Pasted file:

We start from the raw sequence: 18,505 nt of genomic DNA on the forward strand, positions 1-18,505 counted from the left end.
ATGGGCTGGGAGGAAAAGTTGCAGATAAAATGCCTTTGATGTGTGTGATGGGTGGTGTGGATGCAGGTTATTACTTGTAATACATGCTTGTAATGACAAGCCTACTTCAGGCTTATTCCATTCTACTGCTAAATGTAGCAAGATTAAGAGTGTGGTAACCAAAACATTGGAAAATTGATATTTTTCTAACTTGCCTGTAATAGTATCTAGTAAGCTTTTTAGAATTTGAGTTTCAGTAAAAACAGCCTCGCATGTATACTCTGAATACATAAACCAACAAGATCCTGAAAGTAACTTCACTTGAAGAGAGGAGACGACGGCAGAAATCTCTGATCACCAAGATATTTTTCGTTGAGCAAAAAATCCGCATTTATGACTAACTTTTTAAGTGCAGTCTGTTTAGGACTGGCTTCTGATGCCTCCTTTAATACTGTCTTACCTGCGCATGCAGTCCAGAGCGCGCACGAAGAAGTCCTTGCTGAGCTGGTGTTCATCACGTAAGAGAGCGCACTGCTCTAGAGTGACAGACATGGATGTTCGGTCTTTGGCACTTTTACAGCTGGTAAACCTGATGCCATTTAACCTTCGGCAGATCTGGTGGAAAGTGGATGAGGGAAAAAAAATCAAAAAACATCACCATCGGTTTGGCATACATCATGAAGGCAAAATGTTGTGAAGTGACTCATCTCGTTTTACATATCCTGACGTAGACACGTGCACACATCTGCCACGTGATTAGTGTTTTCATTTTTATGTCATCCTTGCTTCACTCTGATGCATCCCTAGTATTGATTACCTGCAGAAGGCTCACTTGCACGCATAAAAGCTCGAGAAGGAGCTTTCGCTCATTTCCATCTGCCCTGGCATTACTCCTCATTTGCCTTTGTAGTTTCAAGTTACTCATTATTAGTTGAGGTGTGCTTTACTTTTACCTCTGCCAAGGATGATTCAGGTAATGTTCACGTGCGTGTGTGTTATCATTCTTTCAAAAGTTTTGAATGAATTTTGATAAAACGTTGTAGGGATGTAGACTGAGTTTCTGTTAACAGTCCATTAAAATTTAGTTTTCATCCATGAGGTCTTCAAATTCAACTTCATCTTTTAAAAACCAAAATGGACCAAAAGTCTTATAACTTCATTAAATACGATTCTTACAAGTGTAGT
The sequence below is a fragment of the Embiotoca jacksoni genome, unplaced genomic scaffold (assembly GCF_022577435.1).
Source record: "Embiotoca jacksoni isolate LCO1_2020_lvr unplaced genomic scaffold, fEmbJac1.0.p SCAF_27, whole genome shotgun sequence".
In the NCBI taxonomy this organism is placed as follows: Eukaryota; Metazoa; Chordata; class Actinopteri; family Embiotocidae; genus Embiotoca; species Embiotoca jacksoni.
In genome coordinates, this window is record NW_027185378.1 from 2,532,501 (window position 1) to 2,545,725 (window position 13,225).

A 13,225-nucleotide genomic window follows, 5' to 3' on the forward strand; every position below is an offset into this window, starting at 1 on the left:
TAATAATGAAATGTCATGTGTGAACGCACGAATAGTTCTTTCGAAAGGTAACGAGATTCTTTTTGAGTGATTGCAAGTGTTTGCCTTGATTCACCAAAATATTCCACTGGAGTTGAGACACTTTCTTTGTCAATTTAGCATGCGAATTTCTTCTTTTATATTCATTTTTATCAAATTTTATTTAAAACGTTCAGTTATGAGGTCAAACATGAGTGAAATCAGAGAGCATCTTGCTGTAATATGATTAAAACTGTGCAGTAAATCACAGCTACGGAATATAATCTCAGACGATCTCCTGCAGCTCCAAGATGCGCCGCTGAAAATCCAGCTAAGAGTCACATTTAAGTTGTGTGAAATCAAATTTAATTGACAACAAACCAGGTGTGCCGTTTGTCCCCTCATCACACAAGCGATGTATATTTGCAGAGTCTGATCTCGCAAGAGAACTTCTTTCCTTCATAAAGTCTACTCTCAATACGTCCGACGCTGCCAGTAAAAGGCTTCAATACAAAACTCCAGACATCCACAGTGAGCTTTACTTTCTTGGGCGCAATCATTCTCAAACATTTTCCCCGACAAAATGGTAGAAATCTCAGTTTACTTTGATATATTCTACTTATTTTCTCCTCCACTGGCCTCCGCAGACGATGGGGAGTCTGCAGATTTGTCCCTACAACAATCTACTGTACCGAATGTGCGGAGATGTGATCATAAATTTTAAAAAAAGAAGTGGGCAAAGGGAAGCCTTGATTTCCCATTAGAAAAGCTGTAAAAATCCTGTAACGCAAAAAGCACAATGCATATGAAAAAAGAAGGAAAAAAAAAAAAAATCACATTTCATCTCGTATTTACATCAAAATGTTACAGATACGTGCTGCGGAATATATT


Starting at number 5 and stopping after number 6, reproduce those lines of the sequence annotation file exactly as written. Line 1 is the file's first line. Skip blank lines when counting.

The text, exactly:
In the NCBI taxonomy this organism is placed as follows: Eukaryota; Metazoa; Chordata; class Actinopteri; family Embiotocidae; genus Embiotoca; species Embiotoca jacksoni.
In genome coordinates, this window is record NW_027185378.1 from 2,532,501 (window position 1) to 2,545,725 (window position 13,225).